TorsinA is the protein encoded by the DYT1 dystonia gene. This research group recently identified that mouse TorsinA, human TorsinA, and fly Torsin regulate cellular lipid metabolism. Lipids are small molecules that are the building blocks of cell membranes. There are a wide variety of different types of lipids, and their data indicates that Torsin activity is critical for the normal balance of lipid production. The hypothesis is that abnormal lipid biology is the origin of DYT1 dystonia. The fruit fly is an ideal system to study individual neurons, rapidly introduce gene mutations, and one that is accessible to microscopy to see cell structure and perform electrophysiology to record neuronal activity. The plan is to investigate how abnormal Torsin lipid biology affects neurons, and to relate this to the endoplasmic reticulum defects previously described in Torsin model systems. The researchers will also test whether manipulation of lipid enzymes overcomes neuronal defects of Torsin dysfunction. These experiments are important for the field to know whether lipid regulation by Torsins is relevant in neurons. It is also vital to build a cloud of mechanistic information around Torsin regulated lipid biology in order for the field and industry to be confident that lipid metabolism is indeed a key target for DYT1 dystonia, and determine whether lipid biology is important broadly.
An Vo, PhD
The Feinstein Institute for Medical Research (USA)
Brain imaging techniques have advanced the understanding of metabolic network abnormalities in inherited and sporadic dystonia. It remains elusive, however, whether dystonia-related brain networks can be identified with resting state functional MRI (magnetic resonance imaging) utilizing time-series information. It is also unclear whether such networks relate to underlying anatomical connections. Dr. Vo hypothesizes that dystonia is characterized by distinct functional and structural network topographies in the resting state. To test this hypothesis, she and her team will examine resting state functional MRI and diffusion MRI data in patients with inherited and sporadic dystonia. The proposed work will advance the understanding of brain network architecture in dystonia. The new information will help identify areas within the network space for optimal therapeutic targeting and individually customized treatment.
Yulia Worbe, MD, PhD
Salpetriere Hospital (France)
The sense of agency, which refers to the experience of initiating and controlling one’s own actions, is an integral part of cognitive movement control. In this study, investigators aim to show that an altered sense of agency is common mechanism across the different types of dystonia by investigating myoclonus-dystonia (M-D) patients. Investigators will use a battery of computerized tests, the results from which will be integrated with brain imaging to identify brain pathways implicated in the sense of agency. The goal is to provide a new perspective on the fundamental mechanism of M-D and direct involvement of cognitive processes in dystonia.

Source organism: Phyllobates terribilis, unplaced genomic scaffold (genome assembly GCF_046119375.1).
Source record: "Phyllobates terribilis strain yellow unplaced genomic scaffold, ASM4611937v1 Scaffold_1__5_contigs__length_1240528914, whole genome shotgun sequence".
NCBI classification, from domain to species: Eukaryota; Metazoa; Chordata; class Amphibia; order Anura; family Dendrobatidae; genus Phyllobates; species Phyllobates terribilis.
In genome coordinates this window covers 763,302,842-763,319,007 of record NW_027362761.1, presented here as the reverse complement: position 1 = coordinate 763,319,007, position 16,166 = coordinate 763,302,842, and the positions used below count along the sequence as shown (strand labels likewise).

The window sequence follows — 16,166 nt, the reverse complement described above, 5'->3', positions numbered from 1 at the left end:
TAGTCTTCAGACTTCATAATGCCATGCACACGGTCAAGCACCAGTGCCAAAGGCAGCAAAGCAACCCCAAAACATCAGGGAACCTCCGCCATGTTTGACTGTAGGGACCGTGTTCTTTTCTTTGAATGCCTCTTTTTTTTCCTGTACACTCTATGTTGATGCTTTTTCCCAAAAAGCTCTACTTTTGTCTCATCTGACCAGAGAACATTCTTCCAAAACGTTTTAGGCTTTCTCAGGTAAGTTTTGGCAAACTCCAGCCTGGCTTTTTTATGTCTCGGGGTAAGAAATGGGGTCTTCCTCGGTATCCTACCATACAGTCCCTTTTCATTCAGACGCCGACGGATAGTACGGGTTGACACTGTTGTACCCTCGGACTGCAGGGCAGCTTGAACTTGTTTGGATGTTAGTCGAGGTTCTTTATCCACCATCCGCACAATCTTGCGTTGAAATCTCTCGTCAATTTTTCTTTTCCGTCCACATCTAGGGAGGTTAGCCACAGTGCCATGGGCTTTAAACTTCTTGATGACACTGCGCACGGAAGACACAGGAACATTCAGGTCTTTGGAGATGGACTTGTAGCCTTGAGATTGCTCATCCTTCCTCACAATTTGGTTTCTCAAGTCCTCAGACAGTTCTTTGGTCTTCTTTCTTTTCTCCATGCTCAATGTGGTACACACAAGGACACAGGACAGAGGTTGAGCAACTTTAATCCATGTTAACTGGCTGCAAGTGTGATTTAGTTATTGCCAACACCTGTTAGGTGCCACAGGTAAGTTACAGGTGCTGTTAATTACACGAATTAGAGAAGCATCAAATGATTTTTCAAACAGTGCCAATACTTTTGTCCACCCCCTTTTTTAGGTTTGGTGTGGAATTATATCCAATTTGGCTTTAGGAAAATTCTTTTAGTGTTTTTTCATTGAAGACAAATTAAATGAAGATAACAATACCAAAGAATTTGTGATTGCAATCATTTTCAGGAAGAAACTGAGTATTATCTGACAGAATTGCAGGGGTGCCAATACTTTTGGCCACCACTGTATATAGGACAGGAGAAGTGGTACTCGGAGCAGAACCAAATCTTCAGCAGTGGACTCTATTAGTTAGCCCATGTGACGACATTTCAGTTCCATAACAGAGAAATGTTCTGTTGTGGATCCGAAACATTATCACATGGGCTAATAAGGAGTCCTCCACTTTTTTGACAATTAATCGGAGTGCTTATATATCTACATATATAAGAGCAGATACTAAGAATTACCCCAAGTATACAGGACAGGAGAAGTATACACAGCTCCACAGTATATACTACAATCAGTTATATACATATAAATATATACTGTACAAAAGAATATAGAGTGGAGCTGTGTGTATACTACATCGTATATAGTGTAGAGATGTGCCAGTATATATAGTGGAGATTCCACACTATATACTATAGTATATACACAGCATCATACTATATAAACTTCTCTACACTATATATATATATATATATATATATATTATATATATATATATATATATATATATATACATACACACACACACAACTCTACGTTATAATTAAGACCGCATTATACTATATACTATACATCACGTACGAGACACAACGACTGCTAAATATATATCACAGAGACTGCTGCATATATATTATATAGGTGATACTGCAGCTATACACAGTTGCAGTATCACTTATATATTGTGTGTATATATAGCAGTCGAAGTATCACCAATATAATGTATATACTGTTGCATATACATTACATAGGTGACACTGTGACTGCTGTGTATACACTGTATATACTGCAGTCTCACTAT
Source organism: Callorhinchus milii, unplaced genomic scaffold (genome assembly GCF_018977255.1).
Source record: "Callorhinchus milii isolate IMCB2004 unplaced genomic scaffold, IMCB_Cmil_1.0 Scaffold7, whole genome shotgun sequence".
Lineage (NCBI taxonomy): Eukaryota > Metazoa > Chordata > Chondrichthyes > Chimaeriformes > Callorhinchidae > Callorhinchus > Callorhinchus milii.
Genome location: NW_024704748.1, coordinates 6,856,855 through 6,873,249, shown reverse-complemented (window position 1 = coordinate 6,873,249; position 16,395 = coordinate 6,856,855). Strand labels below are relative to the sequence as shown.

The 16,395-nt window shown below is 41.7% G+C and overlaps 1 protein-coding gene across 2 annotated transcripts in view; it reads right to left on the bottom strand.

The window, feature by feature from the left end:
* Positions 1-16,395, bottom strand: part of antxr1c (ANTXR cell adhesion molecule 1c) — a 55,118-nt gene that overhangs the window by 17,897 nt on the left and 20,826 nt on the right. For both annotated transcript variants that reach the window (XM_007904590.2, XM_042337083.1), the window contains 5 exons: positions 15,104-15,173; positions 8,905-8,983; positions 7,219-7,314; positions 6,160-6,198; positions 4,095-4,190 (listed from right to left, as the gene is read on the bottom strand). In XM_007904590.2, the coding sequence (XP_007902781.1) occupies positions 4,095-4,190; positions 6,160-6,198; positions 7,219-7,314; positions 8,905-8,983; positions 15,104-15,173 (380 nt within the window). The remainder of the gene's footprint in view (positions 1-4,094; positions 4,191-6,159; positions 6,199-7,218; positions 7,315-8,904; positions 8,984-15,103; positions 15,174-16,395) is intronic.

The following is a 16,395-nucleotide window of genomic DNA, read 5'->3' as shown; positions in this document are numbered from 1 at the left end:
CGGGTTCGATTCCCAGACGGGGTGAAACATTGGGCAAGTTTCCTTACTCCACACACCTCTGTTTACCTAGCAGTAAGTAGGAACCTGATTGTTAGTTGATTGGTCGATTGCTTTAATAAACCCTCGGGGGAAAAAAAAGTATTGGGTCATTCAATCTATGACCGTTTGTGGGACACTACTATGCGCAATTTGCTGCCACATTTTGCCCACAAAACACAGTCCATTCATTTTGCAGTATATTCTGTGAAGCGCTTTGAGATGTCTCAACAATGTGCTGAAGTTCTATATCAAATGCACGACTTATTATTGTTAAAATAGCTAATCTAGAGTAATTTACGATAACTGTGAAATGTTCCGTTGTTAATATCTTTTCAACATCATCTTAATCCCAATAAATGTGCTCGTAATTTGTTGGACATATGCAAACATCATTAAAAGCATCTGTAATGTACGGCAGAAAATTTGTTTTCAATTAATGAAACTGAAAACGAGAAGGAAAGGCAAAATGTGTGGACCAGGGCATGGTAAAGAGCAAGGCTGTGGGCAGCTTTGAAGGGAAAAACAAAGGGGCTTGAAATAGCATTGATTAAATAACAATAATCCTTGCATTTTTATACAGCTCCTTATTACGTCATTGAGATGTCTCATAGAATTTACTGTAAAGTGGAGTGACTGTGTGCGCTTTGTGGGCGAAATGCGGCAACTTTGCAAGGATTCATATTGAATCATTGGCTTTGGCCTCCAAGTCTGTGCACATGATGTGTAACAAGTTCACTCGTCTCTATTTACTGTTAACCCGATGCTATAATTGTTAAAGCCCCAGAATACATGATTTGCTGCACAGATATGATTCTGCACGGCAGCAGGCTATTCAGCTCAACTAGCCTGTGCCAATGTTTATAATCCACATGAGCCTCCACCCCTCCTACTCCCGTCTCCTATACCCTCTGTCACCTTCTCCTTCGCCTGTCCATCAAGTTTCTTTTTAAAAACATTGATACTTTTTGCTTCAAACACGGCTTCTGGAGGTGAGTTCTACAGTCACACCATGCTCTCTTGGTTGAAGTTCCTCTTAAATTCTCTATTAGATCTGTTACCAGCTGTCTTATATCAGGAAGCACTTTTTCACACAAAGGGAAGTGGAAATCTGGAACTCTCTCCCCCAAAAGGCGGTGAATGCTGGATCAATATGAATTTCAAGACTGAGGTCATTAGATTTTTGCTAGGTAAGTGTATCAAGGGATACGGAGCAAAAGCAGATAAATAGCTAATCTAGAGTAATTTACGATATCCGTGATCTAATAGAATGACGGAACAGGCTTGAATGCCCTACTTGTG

Yulia Worbe, MD, PhD
Salpêtrière Hospital (France)
Muscle jerks, or myoclonus, often affecting the upper body, represent the most disabling symptom in many patients with myoclonus-dystonia (M-D). Treatment of the jerking movements can be challenging. Understanding the mechanism by which the jerks are generated within the brain may clarify new strategies for treatment. In M-D, two brain circuits have been related to myoclonic jerks: one links the posterior part of the brain called the cerebellum to the upper part of the brain called the cortex. The other potentially involved network links the cortex to the basal ganglia. Recent studies have shown that the cerebellum and basal ganglia are interconnected, and through these connections they can influence how different movements are performed.
Despite some progress in understanding how the brain generates myoclonic jerks, there is so far no direct evidence of brain alteration accounting for myoclonus. This is mainly due to difficulties encountered when studying patients who have jerking movements that interfere with the techniques available to study of their brain activity. Magnetoencephalography (MEG) is a non-invasive technique for investigating human brain activity. Dr. Worbe is using a new and very innovative MEG system that is worn like a helmet, allowing free and natural movement during scanning. This system opens up new possibilities because the myoclonic jerks experienced by patients will no longer interfere with brain activity studies and investigators will be able to identify the sequence of brain events that leads to the generation of these jerks. This challenging and highly novel study will help identify the neuronal origins of jerking movements in M-D. Understanding the brain alterations leading to myoclonus could eventually guide the use of non-invasive brain stimulation as a possible treatment.
Over the years, DMRF has created funding awards to support young investigators at different stages in their scientific training. Postdoctoral fellowship awards recognize and support outstanding young scientists who have earned a doctoral degree and have embarked on a period of mentored research.
DMRF is supporting postdoctoral fellows who are working to fundamentally improve our understanding of brain dysfunction and molecular mechanisms underlying dystonia.
Lilian Cruz, PhD
Massachusetts General Hospital (USA)
Mentors: Xandra Breakefield, PhD & Cris Bragg, PhD